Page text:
‘Weigh to Live” will help you to discover foods that work well for your body and, more importantly, those that don’t. It will help you to learn the correct pattern for eating to maximize weight loss. And it will help you to understand the correct portion and proportion of foods in your diet. When you make adjustments in these areas the weight will seem to melt away. Once you learn to eat correctly, it is almost impossible to gain the weight back. This is in contrast to many of the ‘diet’ plans on the market that are often harmful, of poor nutritional content, and/or leave you dependent on their processed food products. Nestle owns Jenny Craig. Need we say more?

The ‘Weigh to Live’ program is modular in design. It’s built around a 12 week series of assignments that Dr. Rife routinely utilizes in his private practice. He will not be able to make individual diagnosis or treatments in a group setting. However, depending upon the individual, he will work with your insurance plan to order specific labs and suggest products and exercise routines that will be helpful. In an effort to keep costs down, none of these are mandatory. It is expected that most participants will see improvements in such bio-markers as cholesterol, triglycerides, inflammation, blood sugar and blood pressure. Two Body Impedance Analysis profiles will performed. The ratio of lean body mass to fat will typically improve as well as hydration levels. Both of these markers are excellent signs of improved health. Generally speaking, participants should notice increased mood and decreased anxiety, better sleep, and a lighter sense of being.

 

How does obesity develop?

Overweight refers to an excess amount of body fat and weight. Most health care providers agree that men with more than 25 percent body fat and women with more than 35 percent body fat are clinically obese. Another measure used is body mass index, with 30 or higher being considered obese. It is estimated that one-third of American adults are either overweight or obese.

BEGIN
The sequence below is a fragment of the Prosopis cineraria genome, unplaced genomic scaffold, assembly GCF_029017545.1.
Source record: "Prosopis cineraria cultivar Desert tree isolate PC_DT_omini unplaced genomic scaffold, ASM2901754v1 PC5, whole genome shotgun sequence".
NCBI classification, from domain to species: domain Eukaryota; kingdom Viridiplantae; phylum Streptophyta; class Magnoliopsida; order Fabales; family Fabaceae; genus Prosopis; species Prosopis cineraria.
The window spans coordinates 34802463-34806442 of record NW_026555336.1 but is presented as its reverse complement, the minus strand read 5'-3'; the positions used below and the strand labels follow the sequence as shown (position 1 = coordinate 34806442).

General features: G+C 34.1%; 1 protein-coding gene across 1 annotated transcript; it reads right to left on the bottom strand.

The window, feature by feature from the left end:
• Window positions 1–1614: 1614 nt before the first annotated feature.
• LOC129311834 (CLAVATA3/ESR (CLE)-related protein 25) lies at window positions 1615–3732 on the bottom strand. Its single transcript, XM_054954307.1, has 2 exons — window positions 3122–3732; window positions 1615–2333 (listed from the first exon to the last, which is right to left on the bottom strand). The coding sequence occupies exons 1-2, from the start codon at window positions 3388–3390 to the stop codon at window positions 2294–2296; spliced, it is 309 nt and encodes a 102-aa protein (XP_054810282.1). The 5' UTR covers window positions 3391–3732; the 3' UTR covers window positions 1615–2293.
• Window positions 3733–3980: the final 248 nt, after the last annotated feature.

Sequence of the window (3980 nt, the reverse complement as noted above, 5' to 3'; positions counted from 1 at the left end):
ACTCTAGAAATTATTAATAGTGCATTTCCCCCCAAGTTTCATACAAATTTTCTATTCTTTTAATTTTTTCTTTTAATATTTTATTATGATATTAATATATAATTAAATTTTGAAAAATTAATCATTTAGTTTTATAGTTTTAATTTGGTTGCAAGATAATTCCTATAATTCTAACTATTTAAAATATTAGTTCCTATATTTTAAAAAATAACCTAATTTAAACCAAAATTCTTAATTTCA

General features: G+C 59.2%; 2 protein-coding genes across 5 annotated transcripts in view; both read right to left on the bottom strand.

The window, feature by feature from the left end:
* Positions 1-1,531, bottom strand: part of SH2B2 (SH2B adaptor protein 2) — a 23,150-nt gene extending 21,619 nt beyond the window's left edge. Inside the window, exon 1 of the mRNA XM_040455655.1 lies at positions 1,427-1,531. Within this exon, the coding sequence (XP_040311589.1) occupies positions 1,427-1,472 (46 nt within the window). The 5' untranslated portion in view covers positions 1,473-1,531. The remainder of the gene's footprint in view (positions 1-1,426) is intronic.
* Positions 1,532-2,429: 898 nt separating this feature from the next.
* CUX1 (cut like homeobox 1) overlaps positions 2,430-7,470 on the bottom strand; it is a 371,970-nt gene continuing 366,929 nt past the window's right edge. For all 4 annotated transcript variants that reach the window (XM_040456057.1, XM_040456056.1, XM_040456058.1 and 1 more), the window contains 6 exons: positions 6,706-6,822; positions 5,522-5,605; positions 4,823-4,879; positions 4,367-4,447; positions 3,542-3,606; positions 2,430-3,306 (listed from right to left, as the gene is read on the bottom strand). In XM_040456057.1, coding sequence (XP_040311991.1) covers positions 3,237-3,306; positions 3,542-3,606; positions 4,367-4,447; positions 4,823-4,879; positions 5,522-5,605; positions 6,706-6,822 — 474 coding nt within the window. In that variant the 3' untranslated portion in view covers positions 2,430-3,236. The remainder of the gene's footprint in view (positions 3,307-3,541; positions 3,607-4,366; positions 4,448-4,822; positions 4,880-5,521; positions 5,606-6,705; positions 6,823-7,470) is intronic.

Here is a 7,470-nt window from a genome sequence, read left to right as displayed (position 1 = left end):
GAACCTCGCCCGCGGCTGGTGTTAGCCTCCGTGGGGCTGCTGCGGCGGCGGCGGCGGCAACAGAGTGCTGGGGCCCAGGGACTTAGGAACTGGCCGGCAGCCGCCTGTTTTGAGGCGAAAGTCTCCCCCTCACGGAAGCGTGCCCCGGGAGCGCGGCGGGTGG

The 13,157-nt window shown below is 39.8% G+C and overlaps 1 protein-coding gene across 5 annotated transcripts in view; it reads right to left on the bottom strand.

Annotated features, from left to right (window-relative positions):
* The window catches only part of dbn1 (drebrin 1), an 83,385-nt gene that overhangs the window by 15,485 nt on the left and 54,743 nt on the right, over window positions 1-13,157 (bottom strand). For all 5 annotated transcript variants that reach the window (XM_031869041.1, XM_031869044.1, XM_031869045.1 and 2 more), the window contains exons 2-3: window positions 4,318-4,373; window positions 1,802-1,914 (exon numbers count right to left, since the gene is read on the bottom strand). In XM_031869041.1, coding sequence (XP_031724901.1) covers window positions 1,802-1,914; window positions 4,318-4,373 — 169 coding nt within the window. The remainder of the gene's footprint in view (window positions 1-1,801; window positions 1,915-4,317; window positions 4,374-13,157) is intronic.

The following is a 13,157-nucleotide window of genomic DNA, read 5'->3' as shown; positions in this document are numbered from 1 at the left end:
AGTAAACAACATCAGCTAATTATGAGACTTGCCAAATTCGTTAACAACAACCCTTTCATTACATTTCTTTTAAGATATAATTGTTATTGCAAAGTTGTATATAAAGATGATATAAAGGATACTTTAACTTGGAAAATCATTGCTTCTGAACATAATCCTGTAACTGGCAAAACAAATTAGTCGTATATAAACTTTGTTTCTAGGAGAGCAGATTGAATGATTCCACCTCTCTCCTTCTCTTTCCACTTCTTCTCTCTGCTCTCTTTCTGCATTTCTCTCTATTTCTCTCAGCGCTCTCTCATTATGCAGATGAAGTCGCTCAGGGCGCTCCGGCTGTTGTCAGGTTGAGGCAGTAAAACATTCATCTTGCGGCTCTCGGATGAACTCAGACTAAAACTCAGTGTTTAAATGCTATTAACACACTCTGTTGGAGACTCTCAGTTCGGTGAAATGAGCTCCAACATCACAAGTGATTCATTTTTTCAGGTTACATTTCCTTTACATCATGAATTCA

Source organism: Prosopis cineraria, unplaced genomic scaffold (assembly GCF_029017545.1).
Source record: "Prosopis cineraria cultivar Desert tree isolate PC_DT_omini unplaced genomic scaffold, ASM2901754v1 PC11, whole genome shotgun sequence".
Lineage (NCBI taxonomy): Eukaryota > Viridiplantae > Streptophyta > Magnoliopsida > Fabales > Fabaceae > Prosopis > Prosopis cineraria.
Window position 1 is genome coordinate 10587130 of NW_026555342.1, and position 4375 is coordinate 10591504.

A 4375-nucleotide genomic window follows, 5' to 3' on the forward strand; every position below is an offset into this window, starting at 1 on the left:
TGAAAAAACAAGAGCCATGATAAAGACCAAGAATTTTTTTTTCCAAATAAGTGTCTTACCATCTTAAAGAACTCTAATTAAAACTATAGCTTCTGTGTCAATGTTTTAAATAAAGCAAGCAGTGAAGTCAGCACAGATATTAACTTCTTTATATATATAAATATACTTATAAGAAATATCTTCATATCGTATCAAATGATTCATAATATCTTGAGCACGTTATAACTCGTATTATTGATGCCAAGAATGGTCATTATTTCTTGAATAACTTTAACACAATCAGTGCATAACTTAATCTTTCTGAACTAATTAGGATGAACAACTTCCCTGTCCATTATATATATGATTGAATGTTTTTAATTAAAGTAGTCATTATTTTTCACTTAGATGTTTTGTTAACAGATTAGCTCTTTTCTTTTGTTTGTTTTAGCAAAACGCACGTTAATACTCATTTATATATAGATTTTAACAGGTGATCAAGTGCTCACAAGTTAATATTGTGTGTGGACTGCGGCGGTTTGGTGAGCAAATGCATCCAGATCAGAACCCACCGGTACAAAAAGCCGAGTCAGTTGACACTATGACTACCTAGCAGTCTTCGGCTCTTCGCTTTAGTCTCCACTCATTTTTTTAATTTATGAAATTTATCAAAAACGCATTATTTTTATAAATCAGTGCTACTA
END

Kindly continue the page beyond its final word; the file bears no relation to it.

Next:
Although the cause of this imbalance between calories consumed and calories burned differs from person to person, overeating, eating for the wrong metabolic type (resulting in a chronically low metabolic rate) and lack of physical activity are the main factors. Other risk factors include a high sugar diet, psychological factors that cause one to eat when faced with a problem or stressful situation, genetics, environment, gender, age, cigarette smoking, increased alcohol consumption, pregnancy, and illnesses or medical problems. For example, hypothyroidism, Cushing’s syndrome, depression and certain neurological disorders that can lead to overeating can also lead to obesity or a tendency to gain weight. In addition, medications such as steroids and antidepressants may cause a person to gain weight.

Being overweight is more than just a cosmetic concern – it is a serious health hazard. Approximately 280,000 adult deaths in the United States each year are related to obesity. Several serious medical conditions have been linked to obesity, including Type 2 diabetes, heart disease, high blood pressure and stroke. Obesity is also linked to higher rates of certain types of cancer in both males and females. Obese men have a marked increase of colon cancer, rectal cancer and prostate cancer. Obese women are more likely to develop cancer of the gallbladder, breast, uterus, cervix and ovaries.

Additional risks of obesity include:

•Gallbladder disease and gallstones
•Liver diseases
•Osteoarthritis
•Gout
•Sleep apnea
•Reproductive problems
•Menstrual irregularities and infertility

 

What are the symptoms of obesity?

Accumulation of excess fat below the diaphragm and in the chest wall may put pressure on the lungs, causing difficulty in breathing and shortness of breath, even with minimal exertion. Difficulty breathing can seriously interfere with sleep and cause sleep apnea, as mentioned above. Obesity may also cause various orthopedic problems, including lower back pain. Osteoarthritis may also get worse, particularly in the hips, knees and ankles. Excessive sweat and swelling in the ankles are also symptoms.

Discover why we believe that Naturopathic Medicine treatments are the best way to treat obesity. The treatment regimens suggested here are based on the experience of North Tacoma Family Health. They do not apply to every case or condition. A person using these recommendations without the aid of a personal physician does so at their own risk. This information is provided for informational purposes only. It is essential to have your condition evaluated by a physician. For an appointment, please call (253) 503-8792 or email us at Contact@PugetSoundFamilyHealth.org